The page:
January 29, 2014 — Physicians may be able to identify premature infants at-risk for deficits using 3-D MRI imaging techniques developed by clinician scientists at The Research Institute at Nationwide Children's Hospital. The imaging technique could enable early neuroprotective therapies and help determine if they are effective in a matter of weeks, instead of the two to five years previously required.
Researchers developed protocol for using the imaging technique to study development of 10 brain tracts, which was published in Plos One. Colorful 3-D images of each tract revealed connections of segments to different parts of the brain or the spinal cord. Each of the 10 tracts is important for certain functions and abilities, such as language, movement or vision.
"Developing a reliable and reproducible methodology for studying the premature brain was crucial in order for us to get to the next step: assessing neuroprotective therapies," said Nehal A. Parikh, D.O., principal investigator, Center for Perinatal Research at Nationwide Children's and senior author on the paper. "Now that we have this protocol, we can improve the standard of care and evaluate efforts to promote brain health within 8 to 12 weeks of beginning the interventions. That way, we can quickly see what really works."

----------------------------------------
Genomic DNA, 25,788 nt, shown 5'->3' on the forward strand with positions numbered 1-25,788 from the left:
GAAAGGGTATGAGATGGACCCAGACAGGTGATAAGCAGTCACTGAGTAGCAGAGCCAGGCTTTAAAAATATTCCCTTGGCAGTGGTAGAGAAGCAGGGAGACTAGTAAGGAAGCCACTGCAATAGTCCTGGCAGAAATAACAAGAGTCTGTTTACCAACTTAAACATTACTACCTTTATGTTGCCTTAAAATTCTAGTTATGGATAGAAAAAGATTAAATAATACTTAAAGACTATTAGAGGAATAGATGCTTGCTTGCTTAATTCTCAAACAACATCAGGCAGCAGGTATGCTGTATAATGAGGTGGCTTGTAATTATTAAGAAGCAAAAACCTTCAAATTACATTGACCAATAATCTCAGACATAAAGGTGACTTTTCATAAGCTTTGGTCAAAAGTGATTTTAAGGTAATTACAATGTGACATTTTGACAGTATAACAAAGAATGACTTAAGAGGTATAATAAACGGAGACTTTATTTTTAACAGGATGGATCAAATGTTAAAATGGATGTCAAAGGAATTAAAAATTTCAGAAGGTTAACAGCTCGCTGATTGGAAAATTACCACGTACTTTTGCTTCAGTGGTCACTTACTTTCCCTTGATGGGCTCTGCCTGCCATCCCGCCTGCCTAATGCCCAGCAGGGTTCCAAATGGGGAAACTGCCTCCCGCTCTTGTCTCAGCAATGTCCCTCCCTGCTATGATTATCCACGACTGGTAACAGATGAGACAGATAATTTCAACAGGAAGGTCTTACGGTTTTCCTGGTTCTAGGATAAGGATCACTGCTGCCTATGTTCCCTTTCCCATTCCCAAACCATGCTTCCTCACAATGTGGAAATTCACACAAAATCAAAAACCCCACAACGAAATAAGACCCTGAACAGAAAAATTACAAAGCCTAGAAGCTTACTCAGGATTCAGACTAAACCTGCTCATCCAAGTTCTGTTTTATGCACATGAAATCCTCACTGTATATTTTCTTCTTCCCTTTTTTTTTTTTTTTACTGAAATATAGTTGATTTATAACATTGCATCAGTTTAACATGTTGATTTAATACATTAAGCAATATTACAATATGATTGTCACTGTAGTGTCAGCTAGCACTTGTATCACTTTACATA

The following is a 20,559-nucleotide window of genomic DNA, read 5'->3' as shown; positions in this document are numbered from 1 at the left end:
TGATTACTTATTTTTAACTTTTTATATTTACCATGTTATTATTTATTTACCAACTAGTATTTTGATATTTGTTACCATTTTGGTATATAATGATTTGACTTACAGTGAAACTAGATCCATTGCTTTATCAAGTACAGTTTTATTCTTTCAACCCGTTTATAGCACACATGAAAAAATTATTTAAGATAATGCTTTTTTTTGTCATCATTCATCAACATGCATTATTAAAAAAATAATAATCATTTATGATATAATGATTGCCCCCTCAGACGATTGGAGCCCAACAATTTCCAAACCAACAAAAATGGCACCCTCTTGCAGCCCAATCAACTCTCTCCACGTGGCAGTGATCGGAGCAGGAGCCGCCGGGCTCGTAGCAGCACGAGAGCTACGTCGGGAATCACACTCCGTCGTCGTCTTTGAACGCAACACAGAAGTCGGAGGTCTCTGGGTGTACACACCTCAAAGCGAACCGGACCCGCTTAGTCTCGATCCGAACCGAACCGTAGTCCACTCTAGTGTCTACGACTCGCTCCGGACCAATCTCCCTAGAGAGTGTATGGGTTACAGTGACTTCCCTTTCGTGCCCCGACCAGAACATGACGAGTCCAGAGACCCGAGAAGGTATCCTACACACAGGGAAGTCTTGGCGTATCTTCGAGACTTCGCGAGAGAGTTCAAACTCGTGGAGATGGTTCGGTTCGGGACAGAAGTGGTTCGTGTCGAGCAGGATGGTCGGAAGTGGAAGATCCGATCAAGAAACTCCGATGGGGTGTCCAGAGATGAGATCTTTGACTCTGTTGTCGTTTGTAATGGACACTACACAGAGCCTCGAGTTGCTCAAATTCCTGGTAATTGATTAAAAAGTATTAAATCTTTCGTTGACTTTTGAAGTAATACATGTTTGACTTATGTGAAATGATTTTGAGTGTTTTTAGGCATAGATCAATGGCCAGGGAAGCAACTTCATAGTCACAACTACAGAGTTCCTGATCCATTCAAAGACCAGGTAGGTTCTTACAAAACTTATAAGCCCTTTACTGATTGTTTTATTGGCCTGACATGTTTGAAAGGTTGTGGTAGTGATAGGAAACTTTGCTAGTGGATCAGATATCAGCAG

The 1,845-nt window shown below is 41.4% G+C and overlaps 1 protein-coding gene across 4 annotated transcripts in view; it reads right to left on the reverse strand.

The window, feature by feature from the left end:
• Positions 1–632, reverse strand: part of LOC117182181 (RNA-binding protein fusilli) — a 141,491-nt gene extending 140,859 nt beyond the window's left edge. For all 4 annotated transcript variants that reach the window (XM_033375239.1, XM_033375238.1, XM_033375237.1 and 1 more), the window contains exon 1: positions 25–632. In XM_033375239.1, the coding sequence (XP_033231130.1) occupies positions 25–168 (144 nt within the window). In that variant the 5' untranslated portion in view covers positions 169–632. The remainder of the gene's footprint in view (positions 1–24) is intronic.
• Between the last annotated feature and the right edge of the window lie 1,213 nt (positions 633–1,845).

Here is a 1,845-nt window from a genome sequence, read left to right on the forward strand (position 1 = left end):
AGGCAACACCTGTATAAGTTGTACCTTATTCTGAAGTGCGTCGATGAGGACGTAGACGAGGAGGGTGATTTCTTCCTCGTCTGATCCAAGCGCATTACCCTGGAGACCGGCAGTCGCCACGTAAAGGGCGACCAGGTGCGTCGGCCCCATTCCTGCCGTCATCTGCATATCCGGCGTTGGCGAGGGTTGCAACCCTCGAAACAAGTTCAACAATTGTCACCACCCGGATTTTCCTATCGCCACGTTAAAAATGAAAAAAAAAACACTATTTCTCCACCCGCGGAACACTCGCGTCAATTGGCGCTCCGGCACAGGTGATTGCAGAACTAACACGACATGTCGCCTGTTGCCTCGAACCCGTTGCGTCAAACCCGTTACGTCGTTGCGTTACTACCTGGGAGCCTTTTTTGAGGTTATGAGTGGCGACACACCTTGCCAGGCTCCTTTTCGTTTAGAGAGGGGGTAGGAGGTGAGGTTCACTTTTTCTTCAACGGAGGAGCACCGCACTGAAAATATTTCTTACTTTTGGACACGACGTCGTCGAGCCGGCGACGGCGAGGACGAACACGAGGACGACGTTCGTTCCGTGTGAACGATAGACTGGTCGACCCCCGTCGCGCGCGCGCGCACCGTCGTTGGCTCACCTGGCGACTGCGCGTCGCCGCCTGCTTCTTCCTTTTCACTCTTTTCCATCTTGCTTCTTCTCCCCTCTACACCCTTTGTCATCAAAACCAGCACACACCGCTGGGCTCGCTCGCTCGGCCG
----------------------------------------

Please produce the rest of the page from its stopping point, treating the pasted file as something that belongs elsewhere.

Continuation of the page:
The study compared diffusion tensor tractography (DTT) scans of extremely low birth weight infants to those of healthy, full-term newborns. DTT is a MRI technique that produces 3-D images and is able to detect the brain's structure and subtle injuries.
The research team confirmed differences in the fibrous structure of the 10 tracts between healthy, full-term infant brains and those of premature babies.
"This protocol opens the field to far greater use of the methodology for targeting and assessing therapies in these infants," said Dr. Parikh, who also is an associate professor of pediatrics at The Ohio State University College of Medicine. "We already have studies underway using our DTT segmentation methodology to measure the effectiveness of early neuroprotective interventions, such as the use of breast milk or skin-to-skin contact while premature babies are in intensive care."
As imaging technology continues to be refined, targeted therapies based on specific regions of the brain with a delay or injury may become reality, Dr. Parikh predicted.
For more information: www.plosone.org